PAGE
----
Language practices of Finnish mothers in the UK
An intercultural journey
Avainsanat:Finnish, English, multilingualism, intercultural, Finnish mothers, children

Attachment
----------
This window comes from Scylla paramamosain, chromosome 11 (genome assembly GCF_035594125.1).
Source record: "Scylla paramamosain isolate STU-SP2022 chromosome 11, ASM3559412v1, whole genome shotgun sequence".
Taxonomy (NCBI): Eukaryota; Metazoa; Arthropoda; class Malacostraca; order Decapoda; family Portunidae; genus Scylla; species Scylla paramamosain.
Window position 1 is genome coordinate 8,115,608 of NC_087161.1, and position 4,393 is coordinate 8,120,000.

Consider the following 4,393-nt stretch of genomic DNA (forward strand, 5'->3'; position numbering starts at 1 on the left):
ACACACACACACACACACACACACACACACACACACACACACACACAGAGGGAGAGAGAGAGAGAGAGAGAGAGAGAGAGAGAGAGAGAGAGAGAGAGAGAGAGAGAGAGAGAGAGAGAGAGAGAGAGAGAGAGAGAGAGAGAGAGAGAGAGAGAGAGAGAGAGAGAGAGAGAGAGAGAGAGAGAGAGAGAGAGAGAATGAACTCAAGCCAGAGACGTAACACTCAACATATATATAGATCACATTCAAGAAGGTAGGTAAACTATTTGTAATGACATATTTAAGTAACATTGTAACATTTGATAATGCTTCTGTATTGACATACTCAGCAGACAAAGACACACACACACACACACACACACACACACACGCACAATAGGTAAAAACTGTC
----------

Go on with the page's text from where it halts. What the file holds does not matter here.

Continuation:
In today’s globalised world, an increasing number of people are involved in short and long-term migration between countries, many of them young families with children. Since Finland joined the EU in 1995, studying, working and marrying across boarders have become easier than ever before. This trend has created linguistic and cultural challenges, particularly for couples who have different nationalities, native languages and cultures. When children grow up in multilingual contexts, language practices are inherently different from monolingual or even bilingual families. There are no ready models for intercultural couples with children, who could potentially be using three or more languages. This report explores the language practices of Finnish mothers living in intercultural families in the UK and whether they wanted to pass on their native language(s) to their children. The findings are based on semi-structured interviews of 12 participants who elaborated on their language competencies, the influence of education, extended family and cultural markers.